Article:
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What is common to Nitin Paranjpe, Rakesh Kapoor, Atul Singh and Manu Anand? They were all leaders of well-known consumer product makers in India and went on to assume global leadership positions—either in the multinational parent of the Indian subsidiary that they led or at another MNC.

Paranjpe was last week named global head of Unilever Plc’s home care business; Kapoor is the chief executive of Reckitt Benckiser Plc; Atul Singh was recently promoted as deputy president in-charge of the Pacific Group (markets including Taiwan, South Korea and China) at Coca-Cola Co.; and Anand recently quit as head of PepsiCo India Holdings Pvt. Ltd to lead the South Asian and Indian operations of Mondelez International Inc., which owns Cadbury India Ltd.

India is a large and diverse economy where consumer tastes differ as much as their purchasing power. Having cut their teeth selling everything from soaps and shampoo to cold drinks and chocolates in such an economy, to millions of people—both in urban and rural areas—these corporate leaders have become the natural choice for multinational consumer product companies either looking at the so-called emerging markets to drive growth, or out-of-the-box thinking to maintain and expand sales in a slowing economy.

Companies are consciously looking beyond India

Hindustan Unilever Ltd is one of India’s oldest consumer packaged goods companies and has always had the tradition of sending executives from the country on global assignments.

In the mid-90s, once Pepsi and Coke also set up operations in India, they too started sending people from India overseas. Today, go to any company’s Asia headquarters in Singapore or Hong Kong—be it a bank, a consumer packaged-goods company or a life sciences company—you are bound to meet Indians there.

In fact, companies are consciously making an effort to look beyond India to other Asian countries for getting executives in senior roles as they look at diversity in their boardrooms.

The reason why Indians are successful in global roles is because India is a large and complex market. The market is not homogenous and hence managing it is like managing many countries. Moreover, it helps that we are proficient in English.

As told by K. Sudarshan, regional managing partner, Asia EMA Partners International, a London-based global executive search firm to Sapna Agarwal.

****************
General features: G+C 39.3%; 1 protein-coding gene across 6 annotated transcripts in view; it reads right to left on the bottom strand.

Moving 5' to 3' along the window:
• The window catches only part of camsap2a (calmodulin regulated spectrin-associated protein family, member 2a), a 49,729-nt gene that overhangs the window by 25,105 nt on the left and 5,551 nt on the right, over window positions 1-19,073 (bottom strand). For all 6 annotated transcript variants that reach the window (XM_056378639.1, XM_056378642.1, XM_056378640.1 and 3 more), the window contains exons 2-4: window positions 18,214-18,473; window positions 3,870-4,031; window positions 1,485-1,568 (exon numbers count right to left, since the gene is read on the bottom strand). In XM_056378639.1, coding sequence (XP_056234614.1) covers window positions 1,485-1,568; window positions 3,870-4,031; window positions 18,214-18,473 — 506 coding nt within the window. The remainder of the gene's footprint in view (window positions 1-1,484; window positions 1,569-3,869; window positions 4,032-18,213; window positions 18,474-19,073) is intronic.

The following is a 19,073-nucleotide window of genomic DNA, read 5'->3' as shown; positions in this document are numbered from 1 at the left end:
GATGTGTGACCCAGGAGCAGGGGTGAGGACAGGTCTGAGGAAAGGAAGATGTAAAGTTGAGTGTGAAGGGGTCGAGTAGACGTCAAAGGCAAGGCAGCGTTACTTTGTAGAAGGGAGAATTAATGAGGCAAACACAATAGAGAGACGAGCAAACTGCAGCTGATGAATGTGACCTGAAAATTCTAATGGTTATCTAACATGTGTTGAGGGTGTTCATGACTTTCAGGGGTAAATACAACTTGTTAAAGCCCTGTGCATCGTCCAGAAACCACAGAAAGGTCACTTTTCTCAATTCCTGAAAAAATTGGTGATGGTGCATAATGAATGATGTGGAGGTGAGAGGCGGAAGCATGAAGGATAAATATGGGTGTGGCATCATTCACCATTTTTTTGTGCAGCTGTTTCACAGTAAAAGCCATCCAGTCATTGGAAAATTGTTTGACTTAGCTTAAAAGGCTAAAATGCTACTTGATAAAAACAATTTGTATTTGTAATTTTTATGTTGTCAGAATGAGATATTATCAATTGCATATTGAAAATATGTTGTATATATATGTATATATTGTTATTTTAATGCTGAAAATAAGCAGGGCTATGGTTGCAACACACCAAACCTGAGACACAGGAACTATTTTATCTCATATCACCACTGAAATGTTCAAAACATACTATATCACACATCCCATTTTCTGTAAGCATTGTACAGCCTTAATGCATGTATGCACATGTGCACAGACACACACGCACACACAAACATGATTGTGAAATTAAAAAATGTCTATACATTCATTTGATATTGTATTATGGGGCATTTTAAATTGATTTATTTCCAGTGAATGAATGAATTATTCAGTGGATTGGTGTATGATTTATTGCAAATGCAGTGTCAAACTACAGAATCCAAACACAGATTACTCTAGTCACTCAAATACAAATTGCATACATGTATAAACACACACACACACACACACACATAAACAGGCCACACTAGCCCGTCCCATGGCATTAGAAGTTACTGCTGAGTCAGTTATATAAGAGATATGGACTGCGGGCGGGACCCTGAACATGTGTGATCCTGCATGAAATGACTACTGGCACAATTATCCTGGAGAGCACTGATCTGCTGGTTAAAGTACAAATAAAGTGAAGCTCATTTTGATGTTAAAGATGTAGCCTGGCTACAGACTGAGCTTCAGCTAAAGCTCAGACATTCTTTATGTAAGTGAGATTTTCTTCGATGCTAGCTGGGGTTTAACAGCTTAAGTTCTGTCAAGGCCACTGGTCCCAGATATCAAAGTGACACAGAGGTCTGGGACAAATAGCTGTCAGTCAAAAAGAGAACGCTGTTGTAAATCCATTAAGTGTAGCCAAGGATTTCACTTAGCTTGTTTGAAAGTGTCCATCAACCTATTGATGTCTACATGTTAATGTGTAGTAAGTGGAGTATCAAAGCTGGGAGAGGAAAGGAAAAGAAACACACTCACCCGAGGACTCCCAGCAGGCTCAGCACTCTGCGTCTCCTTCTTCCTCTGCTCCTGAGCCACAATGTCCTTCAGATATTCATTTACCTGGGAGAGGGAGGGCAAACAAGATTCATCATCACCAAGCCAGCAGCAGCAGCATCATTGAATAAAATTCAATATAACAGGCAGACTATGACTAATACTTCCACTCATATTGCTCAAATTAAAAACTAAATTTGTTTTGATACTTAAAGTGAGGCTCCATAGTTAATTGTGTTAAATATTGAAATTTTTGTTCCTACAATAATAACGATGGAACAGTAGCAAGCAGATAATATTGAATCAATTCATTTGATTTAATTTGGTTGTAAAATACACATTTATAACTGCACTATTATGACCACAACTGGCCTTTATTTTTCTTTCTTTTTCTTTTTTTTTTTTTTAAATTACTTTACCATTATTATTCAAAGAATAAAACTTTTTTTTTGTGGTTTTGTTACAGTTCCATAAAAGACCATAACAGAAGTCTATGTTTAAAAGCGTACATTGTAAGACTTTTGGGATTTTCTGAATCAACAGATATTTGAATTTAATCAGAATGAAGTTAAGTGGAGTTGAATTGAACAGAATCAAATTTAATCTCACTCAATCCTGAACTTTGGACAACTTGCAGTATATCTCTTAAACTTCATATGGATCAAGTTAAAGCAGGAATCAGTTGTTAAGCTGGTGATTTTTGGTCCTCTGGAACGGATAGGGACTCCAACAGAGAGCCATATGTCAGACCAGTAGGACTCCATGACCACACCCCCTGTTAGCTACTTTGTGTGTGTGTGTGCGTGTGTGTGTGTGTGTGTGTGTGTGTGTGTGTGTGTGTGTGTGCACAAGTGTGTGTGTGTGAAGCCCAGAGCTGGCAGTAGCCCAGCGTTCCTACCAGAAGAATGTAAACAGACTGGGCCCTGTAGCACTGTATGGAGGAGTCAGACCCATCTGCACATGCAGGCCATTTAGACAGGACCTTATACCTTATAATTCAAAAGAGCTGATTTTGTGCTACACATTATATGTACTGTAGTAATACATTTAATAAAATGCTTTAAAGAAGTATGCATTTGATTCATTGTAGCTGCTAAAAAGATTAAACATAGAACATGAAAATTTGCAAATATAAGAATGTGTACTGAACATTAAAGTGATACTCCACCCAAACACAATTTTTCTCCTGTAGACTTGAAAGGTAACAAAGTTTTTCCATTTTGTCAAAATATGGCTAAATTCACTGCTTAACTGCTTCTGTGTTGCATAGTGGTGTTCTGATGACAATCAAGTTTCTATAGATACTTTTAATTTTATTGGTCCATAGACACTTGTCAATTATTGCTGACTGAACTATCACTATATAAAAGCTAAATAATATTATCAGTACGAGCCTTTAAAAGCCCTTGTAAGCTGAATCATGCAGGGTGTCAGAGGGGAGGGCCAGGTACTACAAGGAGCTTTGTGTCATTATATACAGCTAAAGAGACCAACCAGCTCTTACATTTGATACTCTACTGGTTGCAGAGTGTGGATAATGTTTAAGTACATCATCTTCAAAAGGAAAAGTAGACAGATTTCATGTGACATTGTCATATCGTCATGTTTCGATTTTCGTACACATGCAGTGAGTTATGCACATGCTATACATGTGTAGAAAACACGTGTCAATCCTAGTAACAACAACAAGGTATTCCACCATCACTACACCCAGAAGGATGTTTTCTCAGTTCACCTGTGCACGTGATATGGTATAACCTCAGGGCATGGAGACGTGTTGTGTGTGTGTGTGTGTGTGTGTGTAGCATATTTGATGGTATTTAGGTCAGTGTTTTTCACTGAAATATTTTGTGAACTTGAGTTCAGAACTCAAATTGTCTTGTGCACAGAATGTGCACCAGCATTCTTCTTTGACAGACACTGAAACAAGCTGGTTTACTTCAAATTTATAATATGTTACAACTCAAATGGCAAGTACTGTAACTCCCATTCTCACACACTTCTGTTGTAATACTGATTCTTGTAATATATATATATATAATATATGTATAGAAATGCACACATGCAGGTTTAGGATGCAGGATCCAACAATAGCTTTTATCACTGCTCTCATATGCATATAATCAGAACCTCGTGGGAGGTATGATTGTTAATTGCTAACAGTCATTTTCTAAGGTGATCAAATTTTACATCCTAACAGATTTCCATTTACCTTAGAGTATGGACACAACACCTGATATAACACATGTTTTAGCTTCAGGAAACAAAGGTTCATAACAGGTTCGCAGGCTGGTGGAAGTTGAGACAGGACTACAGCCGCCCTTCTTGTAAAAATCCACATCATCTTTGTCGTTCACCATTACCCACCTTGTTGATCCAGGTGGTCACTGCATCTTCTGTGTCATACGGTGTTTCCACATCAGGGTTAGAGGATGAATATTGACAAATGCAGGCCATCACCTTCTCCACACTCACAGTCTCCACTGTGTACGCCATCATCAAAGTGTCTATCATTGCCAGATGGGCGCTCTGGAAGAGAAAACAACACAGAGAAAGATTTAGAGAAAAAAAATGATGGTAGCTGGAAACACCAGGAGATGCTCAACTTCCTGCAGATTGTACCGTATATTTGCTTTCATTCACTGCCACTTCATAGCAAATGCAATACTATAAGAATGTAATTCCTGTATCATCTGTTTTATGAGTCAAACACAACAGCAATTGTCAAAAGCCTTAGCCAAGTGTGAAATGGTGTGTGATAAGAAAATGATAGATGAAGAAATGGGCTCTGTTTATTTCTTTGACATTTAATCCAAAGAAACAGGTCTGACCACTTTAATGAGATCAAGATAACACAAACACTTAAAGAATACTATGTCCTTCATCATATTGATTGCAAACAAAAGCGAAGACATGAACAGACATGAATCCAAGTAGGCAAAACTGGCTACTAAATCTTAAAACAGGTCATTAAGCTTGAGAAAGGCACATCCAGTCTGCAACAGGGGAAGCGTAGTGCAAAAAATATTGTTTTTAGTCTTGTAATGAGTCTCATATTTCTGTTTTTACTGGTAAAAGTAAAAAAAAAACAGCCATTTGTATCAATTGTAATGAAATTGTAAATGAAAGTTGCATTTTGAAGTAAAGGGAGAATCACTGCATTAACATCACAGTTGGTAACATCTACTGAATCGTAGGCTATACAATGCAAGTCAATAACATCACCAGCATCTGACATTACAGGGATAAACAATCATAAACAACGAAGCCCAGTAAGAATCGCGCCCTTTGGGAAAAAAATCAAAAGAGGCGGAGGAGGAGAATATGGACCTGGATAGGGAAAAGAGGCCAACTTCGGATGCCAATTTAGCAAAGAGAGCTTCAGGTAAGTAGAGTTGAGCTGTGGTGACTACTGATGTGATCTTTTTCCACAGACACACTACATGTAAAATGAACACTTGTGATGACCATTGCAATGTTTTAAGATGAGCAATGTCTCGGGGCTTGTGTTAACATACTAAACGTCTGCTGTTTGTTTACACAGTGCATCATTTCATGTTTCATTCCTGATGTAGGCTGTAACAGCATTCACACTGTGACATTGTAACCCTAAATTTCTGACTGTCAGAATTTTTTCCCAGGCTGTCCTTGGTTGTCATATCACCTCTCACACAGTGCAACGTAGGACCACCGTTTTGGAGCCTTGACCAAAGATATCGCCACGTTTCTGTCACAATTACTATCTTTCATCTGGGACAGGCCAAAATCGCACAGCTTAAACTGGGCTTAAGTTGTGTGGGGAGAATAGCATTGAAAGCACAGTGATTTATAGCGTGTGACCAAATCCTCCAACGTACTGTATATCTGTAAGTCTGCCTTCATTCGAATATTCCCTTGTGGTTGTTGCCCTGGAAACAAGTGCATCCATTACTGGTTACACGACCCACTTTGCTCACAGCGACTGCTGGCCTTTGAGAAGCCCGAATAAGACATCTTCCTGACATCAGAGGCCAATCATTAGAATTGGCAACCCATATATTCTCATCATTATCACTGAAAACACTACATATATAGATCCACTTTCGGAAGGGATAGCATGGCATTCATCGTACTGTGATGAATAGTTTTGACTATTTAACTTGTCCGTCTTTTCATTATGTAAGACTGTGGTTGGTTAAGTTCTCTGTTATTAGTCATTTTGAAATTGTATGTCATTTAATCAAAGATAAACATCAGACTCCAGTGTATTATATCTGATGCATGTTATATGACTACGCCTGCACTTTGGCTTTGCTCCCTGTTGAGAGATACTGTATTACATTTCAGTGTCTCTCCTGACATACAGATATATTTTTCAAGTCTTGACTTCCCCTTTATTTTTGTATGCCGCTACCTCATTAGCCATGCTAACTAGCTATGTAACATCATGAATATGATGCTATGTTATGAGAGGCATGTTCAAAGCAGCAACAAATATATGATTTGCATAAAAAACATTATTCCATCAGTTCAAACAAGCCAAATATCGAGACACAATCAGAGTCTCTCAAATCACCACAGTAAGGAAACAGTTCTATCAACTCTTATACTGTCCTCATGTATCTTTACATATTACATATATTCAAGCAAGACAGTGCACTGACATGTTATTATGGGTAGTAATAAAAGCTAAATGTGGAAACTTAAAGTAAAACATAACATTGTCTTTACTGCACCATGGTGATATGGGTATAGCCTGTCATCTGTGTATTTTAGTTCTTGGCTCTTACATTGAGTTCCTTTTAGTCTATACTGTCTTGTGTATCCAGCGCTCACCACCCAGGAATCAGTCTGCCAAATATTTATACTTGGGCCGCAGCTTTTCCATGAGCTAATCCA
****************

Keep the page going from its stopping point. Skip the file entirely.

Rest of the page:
A mini world

The Indian market is a cradle of learning. Anybody who gets baptized in this market learns a lot within a short period of time. Those who are successful in the extremely competitive Indian turf normally will have a lot of capabilities that are difficult to achieve by working in most other markets. This is particularly so if the experience is in the FMCG market. We have a mini world with many different combinations simultaneously operating—the extremely wealthy along with the poorest of the poor, all of whom offer the FMCG manager an opportunity to tap. The customer behaviour of the rich is not the same across the country as there are socio-cultural habits and exposure influencing their buying decisions. In other words, there are several markets for a manager to worry about, whichever way one segments them.

Any FMCG manager knows that the range of products to sell to these customer segments is very wide, some growing much faster than the others. Only a person with a remarkable combination of analytical and intuitive sense can succeed here and if this person proves to be so over several years, it is a certificate for a global voyage.

The manager needs yet another capability to operate in a democracy like ours, which is open but not really so. It is changing but not in all respects. There are ways of managing the environment that are beyond the comprehension of someone who thinks linearly. One needs a lot of creativity in business decision-making. One needs to understand the complex mix of economics, caste and politics that influence decision making. Managers have a number of tools and skills to apply according to the situation. That is a basket of complex managerial resources not easy to find in the global talent market.

As told by Kavil Ramachandran, Thomas Schmidheiny chair of family business and wealth management, Indian School of Business to P.R. Sanjai

Five facets that help Indians thrive in the global environment

There are five facets that Indians bring to the table that allow them to thrive in a global environment. It comes from our ability to be able to “ADAPT":

A: Ambitious, Adapt. Indians are very ambitious and eager to adapt as they look at progressing forward in their careers.

D: Detail-oriented. Indians are willing to roll up their sleeves and make things happen. They have an ability to think bottom-up.

A: Agile. Indians are nimble entrepreneurs. They can thrive in a fair degree of uncertain environment and ambiguity.

P: Prudent. Indians are very grounded, they stick to basics, focus on results. They are not in your face.

T: Teamwork. Indians tend to be collaborative. We are comfortable with diversity and work harmoniously and cohesively. We can work across cultural boundaries.

As told by Vivek Gambhir, managing director, Godrej Consumer Products Ltd, to Sapna Agarwal.

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